RMA Architects bagged the Jaipur project after a competition conducted by the government. The objective was to create a colony for mahouts and their animals in Amber. Most contenders drew their inspiration from the Amber Fort and came up with ornate, mock-heritage structures. But Mehrotra and his team felt that architectural curlicues and flourishes were hardly relevant to a lowincome project in a hot and arid desert. "We approached it as a landscape project rather than a building project, " said Mehotra, who began to study Google maps of the area and spotted a few water channels. His plan revolved around digging water bodies - to be fed by these channels - that would serve as a natural place for the elephants to bathe and bond with their mahouts.

Moreover, Mehrotra clustered the living quarters of the mahouts and their animals around courtyards - a clever attempt to create a sense of spaciousness despite the government instruction that each house be only 450 sq feet.

Already the water bodies are filling fast and the dry landscape is softer and greener. Mahouts and their families have started moving in, says Mehrotra, pulling up a photograph on his laptop. This captures a magical moment during which a group of children frolic in their new courtyard while an elephant watches benignly - and instantly shows how careful designs drawn in an office hundreds of miles away can actually transform lives.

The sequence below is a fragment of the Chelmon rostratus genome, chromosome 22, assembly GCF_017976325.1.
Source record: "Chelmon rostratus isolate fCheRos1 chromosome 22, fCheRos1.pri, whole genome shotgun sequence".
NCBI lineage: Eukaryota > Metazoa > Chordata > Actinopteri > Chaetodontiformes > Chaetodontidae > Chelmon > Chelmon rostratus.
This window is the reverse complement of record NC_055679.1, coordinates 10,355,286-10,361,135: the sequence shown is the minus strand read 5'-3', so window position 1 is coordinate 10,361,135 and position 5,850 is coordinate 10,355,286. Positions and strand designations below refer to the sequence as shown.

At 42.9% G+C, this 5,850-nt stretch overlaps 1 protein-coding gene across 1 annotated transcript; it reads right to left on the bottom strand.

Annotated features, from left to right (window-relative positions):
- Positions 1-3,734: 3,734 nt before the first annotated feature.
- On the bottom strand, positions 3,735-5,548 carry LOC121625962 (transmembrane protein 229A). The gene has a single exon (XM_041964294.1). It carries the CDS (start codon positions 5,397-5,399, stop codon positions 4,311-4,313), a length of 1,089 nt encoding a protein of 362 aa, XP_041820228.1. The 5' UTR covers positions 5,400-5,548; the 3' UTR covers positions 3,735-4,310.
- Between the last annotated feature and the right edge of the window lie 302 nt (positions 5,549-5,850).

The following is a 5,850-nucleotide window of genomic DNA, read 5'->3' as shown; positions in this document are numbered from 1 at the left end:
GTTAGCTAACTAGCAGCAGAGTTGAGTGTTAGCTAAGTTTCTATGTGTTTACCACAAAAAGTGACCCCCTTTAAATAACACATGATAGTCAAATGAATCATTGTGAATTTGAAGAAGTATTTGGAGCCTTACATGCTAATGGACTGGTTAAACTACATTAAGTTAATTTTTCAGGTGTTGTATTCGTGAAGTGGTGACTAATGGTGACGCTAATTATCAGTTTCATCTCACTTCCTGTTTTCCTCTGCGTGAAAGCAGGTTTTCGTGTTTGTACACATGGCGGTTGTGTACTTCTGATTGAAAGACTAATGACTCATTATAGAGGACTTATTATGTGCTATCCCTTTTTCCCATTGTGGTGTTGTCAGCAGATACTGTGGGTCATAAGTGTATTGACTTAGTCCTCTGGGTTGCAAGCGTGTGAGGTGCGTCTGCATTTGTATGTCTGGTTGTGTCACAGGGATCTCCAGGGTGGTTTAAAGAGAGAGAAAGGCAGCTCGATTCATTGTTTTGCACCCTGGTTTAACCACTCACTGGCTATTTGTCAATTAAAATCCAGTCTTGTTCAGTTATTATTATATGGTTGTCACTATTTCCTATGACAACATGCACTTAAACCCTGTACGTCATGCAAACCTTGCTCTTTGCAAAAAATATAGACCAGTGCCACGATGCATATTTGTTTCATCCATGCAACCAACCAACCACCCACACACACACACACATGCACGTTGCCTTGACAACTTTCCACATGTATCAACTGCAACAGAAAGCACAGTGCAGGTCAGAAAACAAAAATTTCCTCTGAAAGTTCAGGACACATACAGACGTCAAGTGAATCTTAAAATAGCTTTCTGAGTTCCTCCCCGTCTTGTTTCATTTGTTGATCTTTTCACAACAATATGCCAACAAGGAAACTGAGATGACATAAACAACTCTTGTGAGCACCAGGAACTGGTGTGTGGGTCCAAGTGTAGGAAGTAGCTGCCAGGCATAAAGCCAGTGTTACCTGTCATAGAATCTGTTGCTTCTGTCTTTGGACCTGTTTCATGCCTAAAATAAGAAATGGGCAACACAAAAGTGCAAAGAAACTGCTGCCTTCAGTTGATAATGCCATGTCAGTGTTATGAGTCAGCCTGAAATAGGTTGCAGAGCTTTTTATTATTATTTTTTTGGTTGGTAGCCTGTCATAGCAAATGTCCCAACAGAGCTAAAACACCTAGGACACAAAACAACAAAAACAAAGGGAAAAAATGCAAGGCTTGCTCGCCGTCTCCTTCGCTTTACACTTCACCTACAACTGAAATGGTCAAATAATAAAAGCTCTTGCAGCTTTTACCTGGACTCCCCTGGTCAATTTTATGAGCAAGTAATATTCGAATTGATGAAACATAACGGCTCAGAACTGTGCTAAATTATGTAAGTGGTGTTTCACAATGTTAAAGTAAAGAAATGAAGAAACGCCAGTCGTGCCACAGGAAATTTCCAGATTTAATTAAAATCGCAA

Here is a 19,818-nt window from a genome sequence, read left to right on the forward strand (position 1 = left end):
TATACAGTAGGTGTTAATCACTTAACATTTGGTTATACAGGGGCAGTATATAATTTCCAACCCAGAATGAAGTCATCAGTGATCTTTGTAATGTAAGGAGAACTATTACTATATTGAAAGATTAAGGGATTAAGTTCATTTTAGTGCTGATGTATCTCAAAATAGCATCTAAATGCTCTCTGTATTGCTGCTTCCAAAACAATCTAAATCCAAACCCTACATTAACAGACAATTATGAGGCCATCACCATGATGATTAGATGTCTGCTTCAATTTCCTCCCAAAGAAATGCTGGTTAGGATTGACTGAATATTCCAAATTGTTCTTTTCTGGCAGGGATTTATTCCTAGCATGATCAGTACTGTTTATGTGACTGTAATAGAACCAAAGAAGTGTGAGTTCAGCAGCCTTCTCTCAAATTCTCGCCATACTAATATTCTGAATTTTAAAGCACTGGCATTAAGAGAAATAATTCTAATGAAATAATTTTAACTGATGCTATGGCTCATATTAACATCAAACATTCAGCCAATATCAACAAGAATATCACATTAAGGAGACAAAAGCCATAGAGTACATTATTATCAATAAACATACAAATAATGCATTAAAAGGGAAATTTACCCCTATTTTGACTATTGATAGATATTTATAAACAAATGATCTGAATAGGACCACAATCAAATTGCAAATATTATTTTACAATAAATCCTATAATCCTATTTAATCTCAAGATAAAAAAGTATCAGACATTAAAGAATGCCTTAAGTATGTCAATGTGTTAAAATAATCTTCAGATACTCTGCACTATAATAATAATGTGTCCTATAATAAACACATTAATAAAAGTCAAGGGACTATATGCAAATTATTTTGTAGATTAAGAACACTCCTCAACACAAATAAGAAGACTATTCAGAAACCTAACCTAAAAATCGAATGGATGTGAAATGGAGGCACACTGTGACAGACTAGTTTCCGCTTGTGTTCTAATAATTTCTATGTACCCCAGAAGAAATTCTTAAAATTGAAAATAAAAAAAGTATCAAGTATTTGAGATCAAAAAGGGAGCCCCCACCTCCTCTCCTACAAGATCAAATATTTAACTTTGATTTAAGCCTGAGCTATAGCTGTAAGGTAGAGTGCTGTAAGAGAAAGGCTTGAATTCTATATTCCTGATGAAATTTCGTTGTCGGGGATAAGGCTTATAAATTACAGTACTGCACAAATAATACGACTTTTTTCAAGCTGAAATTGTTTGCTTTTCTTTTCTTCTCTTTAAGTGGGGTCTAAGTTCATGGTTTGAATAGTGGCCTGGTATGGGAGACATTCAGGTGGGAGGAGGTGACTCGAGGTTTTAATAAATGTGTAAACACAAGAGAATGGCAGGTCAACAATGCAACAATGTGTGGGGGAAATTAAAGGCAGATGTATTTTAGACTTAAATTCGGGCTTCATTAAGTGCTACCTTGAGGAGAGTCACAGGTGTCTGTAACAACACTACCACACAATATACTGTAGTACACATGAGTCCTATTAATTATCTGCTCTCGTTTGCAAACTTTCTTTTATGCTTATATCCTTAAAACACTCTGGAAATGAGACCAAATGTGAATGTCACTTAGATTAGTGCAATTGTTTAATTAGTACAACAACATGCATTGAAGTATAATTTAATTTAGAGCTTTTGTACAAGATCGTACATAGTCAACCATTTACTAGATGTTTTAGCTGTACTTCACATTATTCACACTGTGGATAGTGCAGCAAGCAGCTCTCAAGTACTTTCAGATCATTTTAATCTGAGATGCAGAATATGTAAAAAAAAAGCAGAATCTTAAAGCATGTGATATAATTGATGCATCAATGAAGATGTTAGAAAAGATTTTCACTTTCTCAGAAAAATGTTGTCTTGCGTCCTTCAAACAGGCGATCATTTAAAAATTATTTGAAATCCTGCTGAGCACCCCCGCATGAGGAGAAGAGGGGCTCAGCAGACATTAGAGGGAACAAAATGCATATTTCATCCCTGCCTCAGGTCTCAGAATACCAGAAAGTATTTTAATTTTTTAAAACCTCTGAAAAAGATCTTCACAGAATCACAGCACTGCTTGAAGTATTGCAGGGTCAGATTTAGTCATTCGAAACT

Mehrotra's projects are inevitably fuelled by his beliefs and ideals. When he designed a campus for Magic Bus, meant to give slum children a taste of outdoor activities, he was careful to pick materials familiar to the children. When Hewlett Packard approached him for a glass tower in Bangalore, he decided that half the building didn't require air-conditioning. The result is an inviting structure with wide airy corridors, a well-ventilated canteen and public areas fringed with bamboos - a much more environmentally happy option than the initial plan. "My writing, my work in conservation, my research, my teaching have forced me to work out the connections and given me a framework toconceptualise architecture, " saysMehrotra, describing the thread that runs through his work.

This explains why Mehrotra refuses to succumb to jetlag and constantly widens his scope of research and exploration. Even if it means camping in Allahabad along with five Harvard faculty members and 30 students to understand the mechanics of the Kumbh Mela and "map the ephemeral city". "Some students and especially the group from the School of Public Health will stay the entire duration of 55 days, " says Mehrotra about the interdisciplinary project that will probably come up with many insightful observations.

After all, Mehrotra is that rare individual who, when he looks at a parking lot, can peer past the Toyotas and chaos, and envisage a vibrant venue for a cultural mela. Or gaze at a dusty patch of Rajasthan and imagine ponds full of paddling elephants. And from these visions, actually create extraordinary realities.